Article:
Full Scope vs. Limited Scope Audits: Key Differences and ApplicationsBondBeebe
Marcella Pascal, CPA
A plan administrator may engage an auditor to perform a full-scope audit of the financial statements of an employee benefit plan in accordance with Generally Accepted Auditing Standards (GAAS). Alternatively, the Employee Retirement Income Security Act of 1974 (ERISA) allows the plan administrator to engage a Certified Public Accountant to perform a limited scope audit.
When an auditor is engaged to perform a full-scope audit, everything in the plan is subject to audit testing. However, when performing a limited scope audit of the financial statements, the auditor need not perform any auditing procedures with respect to investment information prepared and certified by a qualified bank or similar institution, or by an insurance carrier. To be qualified, a bank or insurance carrier must act as a trustee or custodian for the plan, be state or federally chartered and be regulated, supervised and subject to periodic examination by a state or federal agency. Additionally, the trustee or custodian must certify as to the accuracy and completeness of the investment information.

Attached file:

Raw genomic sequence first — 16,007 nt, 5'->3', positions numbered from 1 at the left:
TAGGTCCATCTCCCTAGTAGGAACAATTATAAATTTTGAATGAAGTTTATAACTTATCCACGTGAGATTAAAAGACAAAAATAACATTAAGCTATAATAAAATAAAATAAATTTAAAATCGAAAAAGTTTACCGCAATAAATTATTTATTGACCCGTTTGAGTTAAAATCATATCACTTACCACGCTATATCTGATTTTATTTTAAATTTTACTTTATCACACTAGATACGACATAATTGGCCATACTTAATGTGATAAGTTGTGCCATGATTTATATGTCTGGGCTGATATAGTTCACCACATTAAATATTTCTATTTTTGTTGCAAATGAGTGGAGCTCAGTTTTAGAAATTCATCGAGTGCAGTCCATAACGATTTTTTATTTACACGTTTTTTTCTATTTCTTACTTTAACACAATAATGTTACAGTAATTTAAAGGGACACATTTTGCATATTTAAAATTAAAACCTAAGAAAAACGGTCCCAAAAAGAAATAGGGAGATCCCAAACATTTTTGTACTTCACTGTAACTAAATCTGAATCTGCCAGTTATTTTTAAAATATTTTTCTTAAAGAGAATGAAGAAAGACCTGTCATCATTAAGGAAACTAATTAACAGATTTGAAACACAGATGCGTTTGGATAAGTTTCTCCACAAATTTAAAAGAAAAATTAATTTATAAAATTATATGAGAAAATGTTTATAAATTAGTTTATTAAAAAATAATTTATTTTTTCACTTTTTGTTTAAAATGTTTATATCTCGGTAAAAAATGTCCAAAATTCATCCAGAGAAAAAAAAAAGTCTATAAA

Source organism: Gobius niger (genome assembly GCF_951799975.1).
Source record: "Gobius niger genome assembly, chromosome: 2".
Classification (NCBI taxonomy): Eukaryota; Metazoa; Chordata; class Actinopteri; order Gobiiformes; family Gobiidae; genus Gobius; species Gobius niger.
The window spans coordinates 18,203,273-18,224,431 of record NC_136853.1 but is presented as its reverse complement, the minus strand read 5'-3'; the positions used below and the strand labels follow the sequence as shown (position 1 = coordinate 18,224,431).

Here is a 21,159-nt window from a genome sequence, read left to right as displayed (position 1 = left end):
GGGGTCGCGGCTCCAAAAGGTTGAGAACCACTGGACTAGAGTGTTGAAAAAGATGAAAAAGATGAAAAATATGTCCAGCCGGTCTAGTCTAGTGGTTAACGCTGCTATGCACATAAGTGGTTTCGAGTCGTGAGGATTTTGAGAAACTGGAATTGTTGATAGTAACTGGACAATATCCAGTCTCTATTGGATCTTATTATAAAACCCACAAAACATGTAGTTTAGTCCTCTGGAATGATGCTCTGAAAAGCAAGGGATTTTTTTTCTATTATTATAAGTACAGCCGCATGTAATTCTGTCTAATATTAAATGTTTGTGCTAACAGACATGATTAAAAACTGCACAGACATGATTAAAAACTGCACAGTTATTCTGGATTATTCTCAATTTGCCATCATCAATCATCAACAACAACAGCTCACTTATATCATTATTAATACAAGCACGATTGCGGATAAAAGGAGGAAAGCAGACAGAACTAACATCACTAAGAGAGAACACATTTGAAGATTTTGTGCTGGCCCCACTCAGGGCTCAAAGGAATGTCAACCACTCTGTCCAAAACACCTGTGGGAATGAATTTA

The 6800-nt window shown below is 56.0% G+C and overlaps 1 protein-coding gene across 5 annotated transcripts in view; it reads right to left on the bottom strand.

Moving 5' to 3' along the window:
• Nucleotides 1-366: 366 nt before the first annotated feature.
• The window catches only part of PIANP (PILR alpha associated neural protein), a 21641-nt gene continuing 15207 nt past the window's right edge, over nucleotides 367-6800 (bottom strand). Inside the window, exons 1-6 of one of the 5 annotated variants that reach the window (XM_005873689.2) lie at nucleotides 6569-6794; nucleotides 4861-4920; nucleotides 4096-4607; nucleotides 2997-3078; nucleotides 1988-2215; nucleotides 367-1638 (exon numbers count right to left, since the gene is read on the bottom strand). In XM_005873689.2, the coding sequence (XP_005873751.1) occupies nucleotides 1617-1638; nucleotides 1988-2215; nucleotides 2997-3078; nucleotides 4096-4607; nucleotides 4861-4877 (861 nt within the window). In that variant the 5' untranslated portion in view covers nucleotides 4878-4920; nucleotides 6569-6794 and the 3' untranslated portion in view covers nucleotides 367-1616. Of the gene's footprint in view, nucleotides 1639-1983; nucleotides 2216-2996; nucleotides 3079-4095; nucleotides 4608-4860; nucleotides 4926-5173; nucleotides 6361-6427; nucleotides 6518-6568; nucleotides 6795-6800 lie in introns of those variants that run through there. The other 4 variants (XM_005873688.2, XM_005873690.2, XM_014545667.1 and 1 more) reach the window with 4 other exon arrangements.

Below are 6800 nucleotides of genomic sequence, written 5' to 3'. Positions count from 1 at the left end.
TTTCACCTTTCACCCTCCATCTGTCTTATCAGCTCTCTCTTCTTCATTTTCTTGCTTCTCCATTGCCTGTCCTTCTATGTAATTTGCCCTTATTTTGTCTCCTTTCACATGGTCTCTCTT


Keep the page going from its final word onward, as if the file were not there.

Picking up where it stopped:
A plan administrator may not engage an auditor to perform a limited scope audit if either of the conditions below apply to the employee benefit plan:
- The trustee or custodian provides a certification that addresses only accuracy or completeness, but not both.
- The assets are held by a broker/dealer or an investment company.
The CPA who is hired to perform a limited scope audit cannot give an unqualified opinion on the plan’s financial statements. The CPA’s opinion is called a Disclaimer of Opinion because the CPA has not been able to do sufficient work to form an overall opinion on the financial statements. The Department of Labor will accept a Disclaimer of Opinion for a limited scope audit.
For more information on full scope vs. limited scope audits, visit the AICPA’s Employee Benefit Plan Audit Quality Center.